13 years ago #

Alex de Waal was mentioned by my source and is also mentioned as one of the endorsers of genocideintervention.net.
genocideintervention.net/about ...

The site also suggests this movie:
amazon.com/Hotel-Rwanda-Xolani ...

They also have a donate button:
genocideintervention.net/donat ...

Ole Marindahl [PersonRank 1]

13 years ago #

There is a solution. It is direct personal action. If you care, Go! (to Darfur).

The American International Militia of Americans for Moral Policy is now organizing. Please join at www.aim-amp.org

Ole Marindahl [PersonRank 1]

13 years ago #


aim-amp.org

The American International Militia of Americans for Moral Policy

Seth Finkelstein [PersonRank 10]

13 years ago #

To a first approximation, it doesn't matter whether there are on-the-scene bloggers. If the relevant Western gatekeepers don't promote those local bloggers, NOBODY WILL HEAR THEM. Inversely, if the blog media A-list is behind such a cause, a few locals is more than sufficient (and in fact, the media system won't support promoting more than few). The situation with Iraq is instructive, as each Western faction has its native blog allies (all Western-oriented, that goes without saying).

I actually think Global Voices does some excellent work here – but the way in which they operate is as high-status media-connnected people repackaging stringers for bigger media consumption. I mean that here as a good thing – but it's very much dependent on the good will, and even more so, the good media access, of the people who run it.

And media promotion, while critical, can only accomplish so much.

LSK [PersonRank 1]

13 years ago #

If we get enough attention generated around the blogosphere, mass media will pick up on the issue, even if it's old news. If mass media picks up on it, someone in a high place may notice as well. It's worth a shot.

Rob Fuller [PersonRank 1]

13 years ago #

Hasn't mass media already picked up on this? In Britain, Darfur has often been on the front pages of the newspapers over the last 2-3 years. Perhaps the American media is different. But many people in "high places" (including in the US government) have already been devoting a lot of time and attention to this issue. I don't really understand what you expect the western media to achieve in this case.

Jonah Burke [PersonRank 0]

13 years ago #

Here's something you can do: Visit The Darfur Wall – darfurwall.org – and donate one dollar.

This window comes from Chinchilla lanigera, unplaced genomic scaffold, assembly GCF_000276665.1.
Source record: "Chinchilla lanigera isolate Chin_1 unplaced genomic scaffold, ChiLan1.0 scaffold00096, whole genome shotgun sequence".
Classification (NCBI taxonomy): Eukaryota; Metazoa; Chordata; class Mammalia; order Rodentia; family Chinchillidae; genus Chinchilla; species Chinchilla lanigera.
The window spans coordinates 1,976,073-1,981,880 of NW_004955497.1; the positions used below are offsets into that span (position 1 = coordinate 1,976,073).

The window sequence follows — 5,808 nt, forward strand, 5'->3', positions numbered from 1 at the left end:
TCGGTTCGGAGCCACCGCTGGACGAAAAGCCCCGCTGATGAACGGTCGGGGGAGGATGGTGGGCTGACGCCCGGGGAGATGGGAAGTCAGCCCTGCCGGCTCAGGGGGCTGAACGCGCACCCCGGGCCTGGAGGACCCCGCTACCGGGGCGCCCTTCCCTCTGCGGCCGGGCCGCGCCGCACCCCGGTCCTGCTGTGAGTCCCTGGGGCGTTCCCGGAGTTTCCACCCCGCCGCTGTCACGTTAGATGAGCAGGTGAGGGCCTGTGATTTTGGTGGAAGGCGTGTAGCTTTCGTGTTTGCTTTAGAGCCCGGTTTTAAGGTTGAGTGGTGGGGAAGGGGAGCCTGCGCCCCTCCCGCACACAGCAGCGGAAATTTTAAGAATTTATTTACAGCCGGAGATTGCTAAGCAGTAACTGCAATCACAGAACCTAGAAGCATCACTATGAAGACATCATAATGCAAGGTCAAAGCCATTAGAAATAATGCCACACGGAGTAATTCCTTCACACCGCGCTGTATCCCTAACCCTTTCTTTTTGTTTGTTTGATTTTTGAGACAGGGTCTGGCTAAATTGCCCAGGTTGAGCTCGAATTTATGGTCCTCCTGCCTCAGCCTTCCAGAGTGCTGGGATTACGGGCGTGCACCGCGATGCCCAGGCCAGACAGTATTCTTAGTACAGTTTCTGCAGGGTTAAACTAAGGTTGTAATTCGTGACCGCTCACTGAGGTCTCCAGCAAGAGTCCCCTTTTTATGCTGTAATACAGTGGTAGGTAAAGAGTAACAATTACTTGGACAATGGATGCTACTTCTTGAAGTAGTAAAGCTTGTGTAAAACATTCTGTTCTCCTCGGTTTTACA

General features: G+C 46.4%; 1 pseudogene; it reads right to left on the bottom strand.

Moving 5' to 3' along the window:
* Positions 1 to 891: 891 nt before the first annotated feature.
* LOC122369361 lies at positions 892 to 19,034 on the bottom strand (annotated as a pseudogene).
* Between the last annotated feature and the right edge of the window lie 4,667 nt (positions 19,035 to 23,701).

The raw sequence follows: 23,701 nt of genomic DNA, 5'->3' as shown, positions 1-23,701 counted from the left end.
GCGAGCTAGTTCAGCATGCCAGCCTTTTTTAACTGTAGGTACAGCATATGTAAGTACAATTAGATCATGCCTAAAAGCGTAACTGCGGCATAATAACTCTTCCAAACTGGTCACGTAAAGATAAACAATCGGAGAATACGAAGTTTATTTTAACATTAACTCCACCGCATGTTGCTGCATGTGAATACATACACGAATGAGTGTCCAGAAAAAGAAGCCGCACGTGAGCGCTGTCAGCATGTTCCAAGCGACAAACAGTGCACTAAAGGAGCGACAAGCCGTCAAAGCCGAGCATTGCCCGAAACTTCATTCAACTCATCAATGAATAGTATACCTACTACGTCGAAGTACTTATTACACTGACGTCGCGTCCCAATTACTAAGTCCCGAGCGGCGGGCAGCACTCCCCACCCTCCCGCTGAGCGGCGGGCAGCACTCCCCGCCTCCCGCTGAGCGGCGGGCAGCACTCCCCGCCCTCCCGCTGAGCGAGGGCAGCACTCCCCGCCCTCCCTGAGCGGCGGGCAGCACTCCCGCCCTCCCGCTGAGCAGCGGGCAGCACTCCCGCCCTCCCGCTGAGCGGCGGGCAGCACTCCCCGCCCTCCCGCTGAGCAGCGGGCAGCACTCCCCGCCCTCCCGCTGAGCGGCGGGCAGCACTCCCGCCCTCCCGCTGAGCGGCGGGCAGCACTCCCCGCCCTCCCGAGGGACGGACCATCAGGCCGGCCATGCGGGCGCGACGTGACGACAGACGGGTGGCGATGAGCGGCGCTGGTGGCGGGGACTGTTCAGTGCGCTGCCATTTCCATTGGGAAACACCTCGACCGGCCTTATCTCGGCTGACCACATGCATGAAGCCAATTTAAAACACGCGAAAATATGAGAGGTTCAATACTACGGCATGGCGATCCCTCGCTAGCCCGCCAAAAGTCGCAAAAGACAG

Scott [PersonRank 0]

13 years ago #

My replies to Christopher and Seth, as promised a week ago:

To Christopher: The view of the world as an interdependent organism reminds me of Thomas Friedman's concept that "the world is flat." (I haven't yet read Friedman's book; but in light of this discussion, I think I will.) Reducing war, or reducing poverty, are surely healthier for the world (and not just for the people most immediately affected).

To Seth: Change is not "all" about technology; but surely technology can be part of change. A technology like television or the Internet can foster change, both positive and negative. (Though there is no objective definition of "positive" and "negative," I feel comfortable in saying that fostering desegregation and ending violence are positive.) For some considerations of this topic, see:
press.princeton.edu/titles/754 ...
h-net.org/reviews/showrev.cgi? ...
museum.tv/archives/etv/C/htmlC ...

Scott [PersonRank 0]

13 years ago #

The Internet allows any individual or concept to reach millions of people. We can all think of examples of images or ideas that have spread like wildfire in recent years through viral videos, blogs, emails, etc.

I'm not the best person to give a lesson in how to create a meme, or how to move an idea beyond a tipping point. But I'm encouraged by my experience here. I posted some thoughts in this forum; Philipp placed my post on the blog; Reuters AlertNet picked up on this topic; and then it progressed to at least a few other blogs and presumably many RSS readers ...

blogoscoped.com/archive/2006-1 ...
alertnet.org/db/blogs/3/2006/1 ...
darfur-awareness.org/2006/11/2 ...
globalvoicesonline.org/2006/11 ...
mideastyouth.com/2006/11/29/ca ...

If this can happen for me, it can happen for you too, perhaps on a broader scale. Who knows which of us will make a difference, or will reach the people who will make a difference? But if you feel that Darfur and other issues are important, you might as well try.